Top of the World (The Carpenters Song)
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Top of the World the Carpenters Song
"Top of the World"
Top of the World (The Carpenters song) coverart.jpg
Artwork for U.S. vinyl single
Single by Carpenters
from the album A Song for You
"Heather"
Released September 19, 1973
Format 7" single
Recorded 1972
Genre Country pop
Length 2:56
Label A&M
1468
Richard Carpenter, John Bettis
Jack Daugherty
Carpenters singles chronology
"Yesterday Once More"
(1973)
"Top of the World"
(1973)
"Jambalaya (On the Bayou)"
(1974)

"Yesterday Once More"
(1973)
"Top of the World"
(1973)
"Jambalaya (On the Bayou)"
(1974)

"Top of the World" is a 1972 song written and composed by Richard Carpenter and John Bettis and first recorded by American pop duo the Carpenters. It was a Billboard Hot 100 No. 1 hit for the duo for two consecutive weeks in 1973.

This song was originally intended to be only an album cut. However, country music singer Lynn Anderson covered it and was the first to release it as a single. Her version nearly topped the US Billboard Hot Country singles chart, reaching No. 2.

The Carpenters version

Background

Originally recorded for and released on the duo's 1972 studio album A Song for You, the song topped the Billboard Hot 100 singles chart in late 1973, becoming the duo's second of three No. 1 singles, following "(They Long to Be) Close to You" and preceding "Please Mr. Postman." Karen Carpenter re-recorded it for the band's first compilation as she was not quite satisfied with the original.

In Japan, it was used as the opening theme song for the 1995 Japanese drama Miseinen. In 2003, another drama, Beginner, had it as its ending theme song. It is heard in Shrek Forever After as Shrek enjoys being a "real ogre" and terrifying the villagers, as well as in a prominent scene of the 2012 film Dark Shadows, where a performance by the Carpenters is seen on a television screen.

Personnel

Chart performance

Chart (1972-73) Peak
position
Australia 1
Canadian RPM Singles 1
Dutch Mega Single Top 100[1] 12
German Media Control Charts[2] 38
Irish Singles Charts 3
Japanese Oricon Singles 21
New Zealand [3] 14
UK Singles Chart 5
Ultratop Flanders[4] 27
US Billboard Hot 100 1
US Billboard Easy Listening 2
US Record World 3

Lynn Anderson version

"Top of the World"
Top Of The World by Lynn Anderson US side label vinyl.jpg
Side label of U.S. vinyl single
Single by Lynn Anderson
from the album Top of the World
"Top of the World"
Released June 1973
Format 45 rpm record
Recorded 1973
Genre Country pop
Length 2:55
Label Columbia
Richard Carpenter, John Bettis
Glenn Sutton, Clive Davis
Lynn Anderson singles chronology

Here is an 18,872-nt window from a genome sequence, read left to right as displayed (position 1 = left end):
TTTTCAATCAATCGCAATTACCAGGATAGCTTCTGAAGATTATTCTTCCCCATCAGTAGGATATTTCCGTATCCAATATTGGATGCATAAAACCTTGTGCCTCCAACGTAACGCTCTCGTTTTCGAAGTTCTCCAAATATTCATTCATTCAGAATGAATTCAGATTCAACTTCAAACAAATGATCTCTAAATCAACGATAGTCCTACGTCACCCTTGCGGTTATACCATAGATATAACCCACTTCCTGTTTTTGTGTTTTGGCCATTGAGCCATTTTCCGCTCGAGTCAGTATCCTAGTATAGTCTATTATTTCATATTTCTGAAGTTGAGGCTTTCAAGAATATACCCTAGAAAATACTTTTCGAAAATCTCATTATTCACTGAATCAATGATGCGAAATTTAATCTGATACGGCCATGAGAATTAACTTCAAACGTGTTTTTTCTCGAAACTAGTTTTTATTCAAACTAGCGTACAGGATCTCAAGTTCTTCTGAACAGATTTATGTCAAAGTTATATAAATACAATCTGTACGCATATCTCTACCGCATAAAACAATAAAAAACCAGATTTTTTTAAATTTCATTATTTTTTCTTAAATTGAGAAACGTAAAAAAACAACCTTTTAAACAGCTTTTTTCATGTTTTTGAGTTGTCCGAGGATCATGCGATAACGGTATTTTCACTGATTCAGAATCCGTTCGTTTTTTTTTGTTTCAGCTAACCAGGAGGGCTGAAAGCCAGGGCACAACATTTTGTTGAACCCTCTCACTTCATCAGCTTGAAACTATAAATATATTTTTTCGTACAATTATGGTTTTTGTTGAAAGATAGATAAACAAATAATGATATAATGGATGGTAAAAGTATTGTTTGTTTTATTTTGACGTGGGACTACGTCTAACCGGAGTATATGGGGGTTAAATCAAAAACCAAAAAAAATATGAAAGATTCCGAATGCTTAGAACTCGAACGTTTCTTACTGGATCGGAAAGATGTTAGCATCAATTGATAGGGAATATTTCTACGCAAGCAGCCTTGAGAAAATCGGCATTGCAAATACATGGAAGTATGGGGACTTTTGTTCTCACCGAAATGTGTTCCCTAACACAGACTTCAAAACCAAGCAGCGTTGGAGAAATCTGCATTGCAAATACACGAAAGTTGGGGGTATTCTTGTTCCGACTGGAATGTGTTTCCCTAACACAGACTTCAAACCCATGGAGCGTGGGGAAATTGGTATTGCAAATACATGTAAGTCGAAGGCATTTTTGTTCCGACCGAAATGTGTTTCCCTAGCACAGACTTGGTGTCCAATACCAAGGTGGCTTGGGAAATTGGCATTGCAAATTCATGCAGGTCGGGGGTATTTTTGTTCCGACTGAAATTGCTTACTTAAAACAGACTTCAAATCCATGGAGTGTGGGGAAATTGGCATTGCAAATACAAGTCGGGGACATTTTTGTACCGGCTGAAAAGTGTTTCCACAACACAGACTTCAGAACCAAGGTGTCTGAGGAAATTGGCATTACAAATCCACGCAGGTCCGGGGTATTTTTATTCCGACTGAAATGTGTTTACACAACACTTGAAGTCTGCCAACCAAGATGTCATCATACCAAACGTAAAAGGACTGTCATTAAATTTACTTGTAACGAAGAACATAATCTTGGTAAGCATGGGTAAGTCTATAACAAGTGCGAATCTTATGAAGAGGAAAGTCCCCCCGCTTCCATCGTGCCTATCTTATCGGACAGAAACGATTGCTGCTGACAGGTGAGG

"Keep Me in Mind"
(1973)
"Top of the World"
(1973)
"Sing About Love"
(1973)

"Keep Me in Mind"
(1973)
"Top of the World"
(1973)
"Sing About Love"
(1973)

Background

Country music singer Lynn Anderson covered the song in 1973 for her studio album Top of the World, released on Columbia Records. It was the first single released from her album and her version became the first hit. Anderson's cover reached No. 2 on the US country singles chart and No. 74 on Billboard Hot 100 in mid-1973. The success of Anderson's version prompted the Carpenters to release a new version as a single, where it topped the US pop singles chart for two weeks in December 1973.[5] Anderson's cover was produced by her husband Glenn Sutton and Clive Davis. She later re-recorded the song for her 2004 album, The Bluegrass Sessions.

Chart performance

Chart (1973) Peak
position
US Billboard Hot Country Singles 2
US Billboard Hot Adult Contemporary Tracks 34
US Billboard Hot 100 74
Canadian RPM Country Tracks 1
Canadian RPM Adult Contemporary Tracks 30

Other versions

See also

References

  1. ^ Steffen Hung. "Carpenters - Top Of The World". Dutchcharts.nl. Archived from the original on 2016-03-11. Retrieved . 
  2. ^ "Home - Offizielle Deutsche Charts". Officialcharts.de. 2016-09-30. Retrieved . 
  3. ^ "flavour of new zealand - search listener". Flavourofnz.co.nz. Retrieved . 
  4. ^ "Carpenters - Top Of The World". Ultratop.be. Retrieved . 
  5. ^ Randy L. Schmidt. Little Girl Blue: The Life of Karen Carpenter. Books.google.com. p. 122. Retrieved . 
  6. ^ NZ Top 20 1973
  7. ^ "** SVENSKTOPPEN **" (TXT). Sr.se. 1974-01-06. Retrieved . 
  8. ^ "CLAUDE VALADE Biographie". Biographiesartistesquebecois.com. 2008-09-17. Retrieved . 
  9. ^ "Archived copy". Archived from the original on 2012-04-26. Retrieved . 
  10. ^ "Countrypärlor" (in Swedish). Svensk mediedatabas. 2010. Retrieved 2011. 

External links


  This article uses material from the Wikipedia page available here. It is released under the Creative Commons Attribution-Share-Alike License 3.0.

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